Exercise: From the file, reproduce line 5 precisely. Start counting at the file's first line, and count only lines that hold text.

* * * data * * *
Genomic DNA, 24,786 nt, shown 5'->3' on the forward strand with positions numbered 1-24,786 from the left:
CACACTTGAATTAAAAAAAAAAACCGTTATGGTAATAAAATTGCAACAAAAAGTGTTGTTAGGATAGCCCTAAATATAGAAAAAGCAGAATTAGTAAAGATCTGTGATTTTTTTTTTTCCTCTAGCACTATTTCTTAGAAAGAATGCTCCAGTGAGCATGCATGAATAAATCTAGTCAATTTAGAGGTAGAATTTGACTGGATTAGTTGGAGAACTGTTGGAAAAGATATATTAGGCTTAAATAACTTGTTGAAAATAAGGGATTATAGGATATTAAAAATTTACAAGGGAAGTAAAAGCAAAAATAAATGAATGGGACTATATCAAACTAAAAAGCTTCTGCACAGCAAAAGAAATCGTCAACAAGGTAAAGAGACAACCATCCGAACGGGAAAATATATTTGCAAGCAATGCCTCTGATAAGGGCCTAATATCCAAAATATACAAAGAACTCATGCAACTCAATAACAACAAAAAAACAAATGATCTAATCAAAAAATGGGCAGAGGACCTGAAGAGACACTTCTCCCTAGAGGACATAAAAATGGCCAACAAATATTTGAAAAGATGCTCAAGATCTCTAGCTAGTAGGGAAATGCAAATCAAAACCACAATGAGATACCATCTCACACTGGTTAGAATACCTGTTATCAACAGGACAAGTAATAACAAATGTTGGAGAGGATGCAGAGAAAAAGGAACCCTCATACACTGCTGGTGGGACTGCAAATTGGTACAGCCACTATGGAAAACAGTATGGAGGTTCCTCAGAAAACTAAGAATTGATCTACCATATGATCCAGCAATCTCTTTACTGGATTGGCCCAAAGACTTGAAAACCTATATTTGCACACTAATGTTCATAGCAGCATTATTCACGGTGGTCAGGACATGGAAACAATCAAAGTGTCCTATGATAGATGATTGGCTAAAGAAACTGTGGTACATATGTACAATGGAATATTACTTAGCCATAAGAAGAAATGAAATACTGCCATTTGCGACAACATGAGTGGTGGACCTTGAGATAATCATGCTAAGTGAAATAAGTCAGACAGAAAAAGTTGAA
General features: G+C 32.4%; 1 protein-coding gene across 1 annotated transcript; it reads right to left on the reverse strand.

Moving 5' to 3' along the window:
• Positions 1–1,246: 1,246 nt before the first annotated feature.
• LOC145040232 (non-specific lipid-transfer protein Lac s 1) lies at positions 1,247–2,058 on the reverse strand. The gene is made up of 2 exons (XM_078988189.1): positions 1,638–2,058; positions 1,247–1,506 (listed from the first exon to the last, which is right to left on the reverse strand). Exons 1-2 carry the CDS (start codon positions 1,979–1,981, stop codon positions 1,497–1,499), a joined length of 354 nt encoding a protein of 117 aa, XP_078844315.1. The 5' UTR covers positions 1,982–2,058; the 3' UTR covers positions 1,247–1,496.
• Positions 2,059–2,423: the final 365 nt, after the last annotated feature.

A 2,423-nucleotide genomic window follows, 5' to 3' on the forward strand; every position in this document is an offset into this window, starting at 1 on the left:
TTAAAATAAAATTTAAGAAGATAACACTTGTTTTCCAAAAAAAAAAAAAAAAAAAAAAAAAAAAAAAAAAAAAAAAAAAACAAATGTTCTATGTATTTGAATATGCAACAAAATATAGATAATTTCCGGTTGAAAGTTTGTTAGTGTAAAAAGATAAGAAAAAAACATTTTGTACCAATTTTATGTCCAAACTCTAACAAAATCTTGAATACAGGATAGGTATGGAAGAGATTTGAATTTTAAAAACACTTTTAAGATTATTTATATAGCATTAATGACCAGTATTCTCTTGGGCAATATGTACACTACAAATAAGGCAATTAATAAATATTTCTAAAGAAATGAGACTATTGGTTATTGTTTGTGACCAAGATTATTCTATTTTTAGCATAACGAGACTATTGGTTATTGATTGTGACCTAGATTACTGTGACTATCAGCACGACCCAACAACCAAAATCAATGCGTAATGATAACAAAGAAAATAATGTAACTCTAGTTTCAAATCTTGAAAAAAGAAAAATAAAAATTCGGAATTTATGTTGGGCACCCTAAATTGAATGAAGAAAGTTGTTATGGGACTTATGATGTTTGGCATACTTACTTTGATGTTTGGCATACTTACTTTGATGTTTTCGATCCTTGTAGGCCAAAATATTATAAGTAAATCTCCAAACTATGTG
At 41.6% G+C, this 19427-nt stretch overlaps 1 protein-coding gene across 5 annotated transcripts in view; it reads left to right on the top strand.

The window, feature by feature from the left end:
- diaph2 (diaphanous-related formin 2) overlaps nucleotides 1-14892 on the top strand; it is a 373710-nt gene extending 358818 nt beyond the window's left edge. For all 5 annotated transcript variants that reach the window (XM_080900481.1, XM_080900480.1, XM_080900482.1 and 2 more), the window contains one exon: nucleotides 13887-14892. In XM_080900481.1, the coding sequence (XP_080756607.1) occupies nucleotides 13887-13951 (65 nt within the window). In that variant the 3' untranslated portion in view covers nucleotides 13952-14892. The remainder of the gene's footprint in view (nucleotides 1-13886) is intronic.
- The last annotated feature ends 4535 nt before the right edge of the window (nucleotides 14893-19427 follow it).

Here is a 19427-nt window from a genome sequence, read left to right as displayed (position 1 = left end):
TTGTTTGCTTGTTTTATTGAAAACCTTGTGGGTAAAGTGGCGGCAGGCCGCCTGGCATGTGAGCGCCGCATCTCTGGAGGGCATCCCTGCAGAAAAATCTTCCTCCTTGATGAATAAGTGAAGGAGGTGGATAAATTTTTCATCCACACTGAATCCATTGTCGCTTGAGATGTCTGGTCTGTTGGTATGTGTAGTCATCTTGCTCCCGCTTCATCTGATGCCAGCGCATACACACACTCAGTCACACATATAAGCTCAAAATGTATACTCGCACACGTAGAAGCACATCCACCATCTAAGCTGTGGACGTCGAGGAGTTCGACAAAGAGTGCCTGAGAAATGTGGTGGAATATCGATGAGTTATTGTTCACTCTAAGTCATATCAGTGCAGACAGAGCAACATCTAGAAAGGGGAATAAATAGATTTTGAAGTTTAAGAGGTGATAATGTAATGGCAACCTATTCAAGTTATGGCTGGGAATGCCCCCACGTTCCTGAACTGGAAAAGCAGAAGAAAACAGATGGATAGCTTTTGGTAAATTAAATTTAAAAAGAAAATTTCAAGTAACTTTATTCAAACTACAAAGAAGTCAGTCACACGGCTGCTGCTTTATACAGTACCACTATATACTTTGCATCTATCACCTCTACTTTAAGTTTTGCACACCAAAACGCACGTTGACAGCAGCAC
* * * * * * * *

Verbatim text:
• Positions 1–1,246: 1,246 nt before the first annotated feature.